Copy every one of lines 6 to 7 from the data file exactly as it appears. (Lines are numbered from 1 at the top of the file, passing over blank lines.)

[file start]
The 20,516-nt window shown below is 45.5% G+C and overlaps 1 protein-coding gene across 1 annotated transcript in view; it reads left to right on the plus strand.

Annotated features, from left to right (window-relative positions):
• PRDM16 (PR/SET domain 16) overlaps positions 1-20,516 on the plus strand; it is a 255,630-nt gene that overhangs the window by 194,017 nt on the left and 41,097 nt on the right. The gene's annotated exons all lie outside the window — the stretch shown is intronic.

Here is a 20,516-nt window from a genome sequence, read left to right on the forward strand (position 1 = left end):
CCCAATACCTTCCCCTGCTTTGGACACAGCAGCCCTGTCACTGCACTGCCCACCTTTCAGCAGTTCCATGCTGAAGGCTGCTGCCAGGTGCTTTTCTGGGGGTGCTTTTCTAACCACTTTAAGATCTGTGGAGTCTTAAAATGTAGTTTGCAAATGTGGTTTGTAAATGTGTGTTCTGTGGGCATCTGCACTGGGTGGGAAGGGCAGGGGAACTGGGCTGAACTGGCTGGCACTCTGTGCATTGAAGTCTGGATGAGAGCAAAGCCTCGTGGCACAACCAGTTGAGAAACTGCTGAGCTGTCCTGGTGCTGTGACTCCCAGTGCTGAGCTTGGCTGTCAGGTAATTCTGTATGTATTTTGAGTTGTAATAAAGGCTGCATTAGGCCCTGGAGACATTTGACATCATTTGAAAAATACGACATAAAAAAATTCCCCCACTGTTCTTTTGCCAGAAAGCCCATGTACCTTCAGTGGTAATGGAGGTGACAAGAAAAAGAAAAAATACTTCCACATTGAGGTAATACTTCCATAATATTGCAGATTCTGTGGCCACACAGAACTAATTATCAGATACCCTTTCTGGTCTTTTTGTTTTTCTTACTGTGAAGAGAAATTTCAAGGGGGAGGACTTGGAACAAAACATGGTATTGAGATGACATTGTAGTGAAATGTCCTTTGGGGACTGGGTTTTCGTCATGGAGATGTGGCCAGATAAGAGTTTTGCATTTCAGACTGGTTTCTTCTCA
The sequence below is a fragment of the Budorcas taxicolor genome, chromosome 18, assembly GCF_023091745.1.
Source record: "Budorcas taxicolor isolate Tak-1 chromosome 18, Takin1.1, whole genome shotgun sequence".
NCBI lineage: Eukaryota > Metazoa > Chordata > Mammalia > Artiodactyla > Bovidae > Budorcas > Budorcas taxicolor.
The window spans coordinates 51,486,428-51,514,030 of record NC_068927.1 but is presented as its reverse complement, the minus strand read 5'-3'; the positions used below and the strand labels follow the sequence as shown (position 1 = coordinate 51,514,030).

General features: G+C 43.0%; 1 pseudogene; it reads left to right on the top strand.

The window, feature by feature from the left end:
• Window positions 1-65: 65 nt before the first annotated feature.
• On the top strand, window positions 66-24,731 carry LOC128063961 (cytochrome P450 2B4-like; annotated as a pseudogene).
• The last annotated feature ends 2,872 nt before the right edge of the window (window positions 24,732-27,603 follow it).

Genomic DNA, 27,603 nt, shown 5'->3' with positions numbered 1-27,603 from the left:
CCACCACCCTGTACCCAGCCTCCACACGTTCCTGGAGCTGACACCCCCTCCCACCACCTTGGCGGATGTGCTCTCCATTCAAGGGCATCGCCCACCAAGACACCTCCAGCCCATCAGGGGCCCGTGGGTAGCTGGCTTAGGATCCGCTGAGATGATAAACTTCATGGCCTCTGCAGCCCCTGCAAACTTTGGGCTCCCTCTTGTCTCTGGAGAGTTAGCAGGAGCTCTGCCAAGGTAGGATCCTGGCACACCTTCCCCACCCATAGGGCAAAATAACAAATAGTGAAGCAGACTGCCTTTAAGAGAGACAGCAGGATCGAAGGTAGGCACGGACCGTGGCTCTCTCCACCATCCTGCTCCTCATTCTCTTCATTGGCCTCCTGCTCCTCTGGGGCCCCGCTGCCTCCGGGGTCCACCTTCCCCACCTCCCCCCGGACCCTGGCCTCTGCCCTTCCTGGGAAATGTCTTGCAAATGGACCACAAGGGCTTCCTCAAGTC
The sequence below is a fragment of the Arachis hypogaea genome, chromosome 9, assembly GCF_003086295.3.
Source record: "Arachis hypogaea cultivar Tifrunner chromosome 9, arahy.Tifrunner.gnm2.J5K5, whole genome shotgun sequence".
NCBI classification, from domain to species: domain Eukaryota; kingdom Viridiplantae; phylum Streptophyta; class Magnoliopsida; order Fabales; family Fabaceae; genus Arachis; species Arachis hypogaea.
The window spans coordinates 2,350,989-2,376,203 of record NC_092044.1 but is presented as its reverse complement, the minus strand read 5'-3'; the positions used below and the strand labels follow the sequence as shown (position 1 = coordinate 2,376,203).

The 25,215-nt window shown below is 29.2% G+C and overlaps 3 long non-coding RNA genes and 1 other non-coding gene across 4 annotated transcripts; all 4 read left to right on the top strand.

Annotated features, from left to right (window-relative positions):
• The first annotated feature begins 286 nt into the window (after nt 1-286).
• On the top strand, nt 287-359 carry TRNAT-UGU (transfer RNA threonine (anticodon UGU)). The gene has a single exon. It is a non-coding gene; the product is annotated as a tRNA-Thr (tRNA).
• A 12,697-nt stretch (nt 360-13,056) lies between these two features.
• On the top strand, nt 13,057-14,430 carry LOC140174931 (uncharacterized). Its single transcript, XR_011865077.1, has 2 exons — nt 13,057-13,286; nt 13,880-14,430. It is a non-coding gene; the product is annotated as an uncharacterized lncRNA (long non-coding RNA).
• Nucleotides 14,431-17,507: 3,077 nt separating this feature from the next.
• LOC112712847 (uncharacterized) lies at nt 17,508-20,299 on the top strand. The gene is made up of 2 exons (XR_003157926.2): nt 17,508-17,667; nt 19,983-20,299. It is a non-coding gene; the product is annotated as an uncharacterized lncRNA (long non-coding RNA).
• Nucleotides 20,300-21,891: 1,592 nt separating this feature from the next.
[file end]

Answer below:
The sequence below is a fragment of the Budorcas taxicolor genome, chromosome 18, assembly GCF_023091745.1.
Source record: "Budorcas taxicolor isolate Tak-1 chromosome 18, Takin1.1, whole genome shotgun sequence".